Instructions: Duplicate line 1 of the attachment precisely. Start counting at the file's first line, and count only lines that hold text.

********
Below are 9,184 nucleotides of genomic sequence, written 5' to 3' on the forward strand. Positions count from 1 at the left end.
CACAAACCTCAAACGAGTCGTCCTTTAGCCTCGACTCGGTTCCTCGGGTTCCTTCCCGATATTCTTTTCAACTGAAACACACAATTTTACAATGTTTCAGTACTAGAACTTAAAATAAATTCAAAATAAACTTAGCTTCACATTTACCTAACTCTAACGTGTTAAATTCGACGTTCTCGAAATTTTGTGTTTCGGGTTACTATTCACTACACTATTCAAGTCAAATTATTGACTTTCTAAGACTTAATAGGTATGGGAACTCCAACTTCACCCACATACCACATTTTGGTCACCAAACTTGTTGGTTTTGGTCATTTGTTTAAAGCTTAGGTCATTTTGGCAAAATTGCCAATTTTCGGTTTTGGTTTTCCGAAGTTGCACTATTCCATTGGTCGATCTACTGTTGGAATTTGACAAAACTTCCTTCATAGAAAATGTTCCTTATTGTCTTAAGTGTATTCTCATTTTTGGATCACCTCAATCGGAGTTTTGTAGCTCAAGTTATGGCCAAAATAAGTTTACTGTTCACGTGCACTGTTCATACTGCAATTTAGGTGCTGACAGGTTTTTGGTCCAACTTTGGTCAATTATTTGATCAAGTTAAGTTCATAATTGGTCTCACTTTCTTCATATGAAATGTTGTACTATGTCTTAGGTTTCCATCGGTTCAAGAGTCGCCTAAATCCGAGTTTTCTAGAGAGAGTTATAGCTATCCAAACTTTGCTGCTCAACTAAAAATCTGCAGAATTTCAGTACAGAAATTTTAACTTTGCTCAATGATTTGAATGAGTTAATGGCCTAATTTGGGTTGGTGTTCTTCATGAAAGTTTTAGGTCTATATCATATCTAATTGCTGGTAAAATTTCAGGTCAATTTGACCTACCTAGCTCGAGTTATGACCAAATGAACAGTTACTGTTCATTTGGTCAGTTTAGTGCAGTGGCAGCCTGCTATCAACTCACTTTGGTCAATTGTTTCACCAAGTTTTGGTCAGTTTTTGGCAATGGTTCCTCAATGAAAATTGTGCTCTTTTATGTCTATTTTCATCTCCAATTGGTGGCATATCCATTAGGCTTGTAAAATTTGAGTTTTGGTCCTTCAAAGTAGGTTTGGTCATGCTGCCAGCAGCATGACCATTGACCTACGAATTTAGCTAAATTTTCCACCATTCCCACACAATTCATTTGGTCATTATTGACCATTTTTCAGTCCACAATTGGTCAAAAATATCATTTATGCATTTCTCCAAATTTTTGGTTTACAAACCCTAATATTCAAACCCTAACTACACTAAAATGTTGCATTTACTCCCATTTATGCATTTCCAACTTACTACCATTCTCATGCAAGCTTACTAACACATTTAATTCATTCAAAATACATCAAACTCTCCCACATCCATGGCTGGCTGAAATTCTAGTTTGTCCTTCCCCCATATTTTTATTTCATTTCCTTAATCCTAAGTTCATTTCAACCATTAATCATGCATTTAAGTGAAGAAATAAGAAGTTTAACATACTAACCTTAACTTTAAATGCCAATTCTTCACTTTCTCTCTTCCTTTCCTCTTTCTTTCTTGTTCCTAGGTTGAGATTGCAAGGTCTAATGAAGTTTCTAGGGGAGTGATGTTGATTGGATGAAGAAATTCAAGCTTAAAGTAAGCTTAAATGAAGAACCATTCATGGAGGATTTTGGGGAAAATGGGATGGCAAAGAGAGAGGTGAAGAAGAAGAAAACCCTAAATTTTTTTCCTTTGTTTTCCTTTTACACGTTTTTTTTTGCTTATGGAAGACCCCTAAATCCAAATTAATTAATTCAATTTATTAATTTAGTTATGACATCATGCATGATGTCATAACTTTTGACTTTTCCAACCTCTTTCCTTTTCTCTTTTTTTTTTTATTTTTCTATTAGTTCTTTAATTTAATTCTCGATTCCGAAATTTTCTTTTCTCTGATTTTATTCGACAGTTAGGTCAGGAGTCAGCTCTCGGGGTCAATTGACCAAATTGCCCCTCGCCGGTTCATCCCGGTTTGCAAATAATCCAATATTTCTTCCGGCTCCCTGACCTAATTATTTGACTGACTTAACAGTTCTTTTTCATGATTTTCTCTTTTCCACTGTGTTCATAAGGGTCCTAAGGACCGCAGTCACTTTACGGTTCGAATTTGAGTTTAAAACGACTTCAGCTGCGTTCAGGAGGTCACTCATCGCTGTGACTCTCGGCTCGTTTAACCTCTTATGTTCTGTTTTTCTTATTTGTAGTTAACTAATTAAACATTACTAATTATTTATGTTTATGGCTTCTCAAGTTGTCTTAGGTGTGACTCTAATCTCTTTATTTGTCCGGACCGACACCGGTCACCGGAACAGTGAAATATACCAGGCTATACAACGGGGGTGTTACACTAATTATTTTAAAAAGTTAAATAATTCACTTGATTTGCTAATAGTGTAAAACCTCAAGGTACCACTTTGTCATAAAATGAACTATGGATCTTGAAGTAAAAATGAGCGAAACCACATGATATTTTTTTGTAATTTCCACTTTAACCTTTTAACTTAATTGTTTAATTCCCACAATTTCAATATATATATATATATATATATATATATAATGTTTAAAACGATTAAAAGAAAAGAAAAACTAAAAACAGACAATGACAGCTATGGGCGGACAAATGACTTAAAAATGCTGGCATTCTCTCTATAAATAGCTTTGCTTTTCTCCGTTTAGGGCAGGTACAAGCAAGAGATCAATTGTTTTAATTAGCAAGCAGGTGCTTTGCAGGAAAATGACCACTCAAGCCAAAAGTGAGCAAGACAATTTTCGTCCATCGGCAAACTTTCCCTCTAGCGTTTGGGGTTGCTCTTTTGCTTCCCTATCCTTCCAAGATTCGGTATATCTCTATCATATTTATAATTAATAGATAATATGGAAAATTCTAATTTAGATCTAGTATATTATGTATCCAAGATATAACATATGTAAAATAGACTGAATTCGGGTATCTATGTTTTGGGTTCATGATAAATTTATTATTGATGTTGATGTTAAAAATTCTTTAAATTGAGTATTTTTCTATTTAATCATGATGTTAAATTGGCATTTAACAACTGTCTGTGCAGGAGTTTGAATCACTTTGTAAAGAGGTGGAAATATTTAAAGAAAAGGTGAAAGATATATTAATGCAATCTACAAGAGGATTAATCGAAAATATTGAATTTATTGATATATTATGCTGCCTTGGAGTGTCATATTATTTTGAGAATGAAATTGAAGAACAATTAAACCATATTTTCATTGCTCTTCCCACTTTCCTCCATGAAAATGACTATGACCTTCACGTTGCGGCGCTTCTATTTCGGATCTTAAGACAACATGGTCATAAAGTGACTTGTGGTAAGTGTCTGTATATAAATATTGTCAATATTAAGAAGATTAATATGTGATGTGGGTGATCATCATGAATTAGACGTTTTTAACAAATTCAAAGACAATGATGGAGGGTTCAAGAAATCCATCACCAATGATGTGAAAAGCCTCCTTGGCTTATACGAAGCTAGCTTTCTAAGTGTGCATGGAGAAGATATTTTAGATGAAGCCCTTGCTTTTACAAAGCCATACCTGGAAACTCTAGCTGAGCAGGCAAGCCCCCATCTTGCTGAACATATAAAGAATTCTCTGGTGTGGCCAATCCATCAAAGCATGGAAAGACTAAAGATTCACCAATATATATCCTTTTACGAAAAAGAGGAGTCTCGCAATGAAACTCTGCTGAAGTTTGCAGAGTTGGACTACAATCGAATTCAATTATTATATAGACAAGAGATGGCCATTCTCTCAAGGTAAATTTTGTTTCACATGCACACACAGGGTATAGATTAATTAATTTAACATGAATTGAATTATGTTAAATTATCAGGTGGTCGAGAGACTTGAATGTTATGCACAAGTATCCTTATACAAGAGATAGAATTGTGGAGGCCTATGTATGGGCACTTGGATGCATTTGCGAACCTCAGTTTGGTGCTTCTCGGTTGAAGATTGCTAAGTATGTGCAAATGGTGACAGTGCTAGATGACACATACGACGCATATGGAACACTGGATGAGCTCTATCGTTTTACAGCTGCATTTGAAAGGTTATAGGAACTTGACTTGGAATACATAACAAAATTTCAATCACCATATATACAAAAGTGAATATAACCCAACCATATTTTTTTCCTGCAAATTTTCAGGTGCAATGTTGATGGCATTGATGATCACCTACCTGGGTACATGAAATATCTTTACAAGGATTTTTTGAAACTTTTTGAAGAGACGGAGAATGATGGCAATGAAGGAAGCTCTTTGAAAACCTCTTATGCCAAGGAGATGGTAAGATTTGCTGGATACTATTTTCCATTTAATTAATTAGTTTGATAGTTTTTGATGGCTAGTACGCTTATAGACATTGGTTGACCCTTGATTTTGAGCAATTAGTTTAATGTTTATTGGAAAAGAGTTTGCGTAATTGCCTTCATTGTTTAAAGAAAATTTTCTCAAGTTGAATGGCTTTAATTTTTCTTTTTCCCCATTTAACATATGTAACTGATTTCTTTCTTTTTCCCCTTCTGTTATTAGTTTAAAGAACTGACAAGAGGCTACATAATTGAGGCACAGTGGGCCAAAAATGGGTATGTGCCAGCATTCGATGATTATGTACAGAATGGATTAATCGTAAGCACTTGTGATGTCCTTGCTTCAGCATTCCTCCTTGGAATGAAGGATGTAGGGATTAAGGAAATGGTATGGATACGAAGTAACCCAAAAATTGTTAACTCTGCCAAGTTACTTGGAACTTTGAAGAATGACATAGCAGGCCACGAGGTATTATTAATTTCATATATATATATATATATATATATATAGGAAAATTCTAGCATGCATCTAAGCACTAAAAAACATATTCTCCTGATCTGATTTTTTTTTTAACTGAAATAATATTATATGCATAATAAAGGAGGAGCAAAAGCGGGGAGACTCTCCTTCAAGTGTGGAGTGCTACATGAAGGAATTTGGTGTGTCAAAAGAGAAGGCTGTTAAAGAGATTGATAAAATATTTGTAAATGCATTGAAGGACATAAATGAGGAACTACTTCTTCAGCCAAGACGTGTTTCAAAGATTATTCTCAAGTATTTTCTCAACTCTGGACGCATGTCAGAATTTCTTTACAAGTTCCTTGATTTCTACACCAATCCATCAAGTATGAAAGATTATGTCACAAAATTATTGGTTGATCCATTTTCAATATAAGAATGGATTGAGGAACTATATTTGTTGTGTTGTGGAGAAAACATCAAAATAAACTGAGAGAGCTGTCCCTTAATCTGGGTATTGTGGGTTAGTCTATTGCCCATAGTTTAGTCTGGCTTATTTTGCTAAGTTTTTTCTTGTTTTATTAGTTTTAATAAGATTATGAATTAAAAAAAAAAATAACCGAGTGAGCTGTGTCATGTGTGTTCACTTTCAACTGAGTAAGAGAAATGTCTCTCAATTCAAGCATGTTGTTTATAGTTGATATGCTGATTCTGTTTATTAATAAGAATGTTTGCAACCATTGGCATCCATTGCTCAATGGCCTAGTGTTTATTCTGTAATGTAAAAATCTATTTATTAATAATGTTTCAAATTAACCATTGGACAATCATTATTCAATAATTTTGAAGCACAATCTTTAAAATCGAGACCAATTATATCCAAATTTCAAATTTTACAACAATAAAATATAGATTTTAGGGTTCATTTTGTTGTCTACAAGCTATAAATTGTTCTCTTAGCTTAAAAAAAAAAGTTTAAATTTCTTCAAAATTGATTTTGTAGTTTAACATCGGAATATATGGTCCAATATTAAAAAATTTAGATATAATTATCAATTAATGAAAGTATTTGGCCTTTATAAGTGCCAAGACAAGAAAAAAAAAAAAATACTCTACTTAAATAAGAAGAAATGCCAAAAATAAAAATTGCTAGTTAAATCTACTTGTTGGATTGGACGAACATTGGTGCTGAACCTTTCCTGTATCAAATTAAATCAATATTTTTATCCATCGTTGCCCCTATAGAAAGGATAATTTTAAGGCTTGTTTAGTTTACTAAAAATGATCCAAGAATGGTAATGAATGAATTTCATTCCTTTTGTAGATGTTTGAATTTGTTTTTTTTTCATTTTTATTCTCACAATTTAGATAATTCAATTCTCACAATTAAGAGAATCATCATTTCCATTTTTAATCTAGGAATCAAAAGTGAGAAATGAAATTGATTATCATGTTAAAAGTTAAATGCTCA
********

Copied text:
Below are 9,184 nucleotides of genomic sequence, written 5' to 3' on the forward strand. Positions count from 1 at the left end.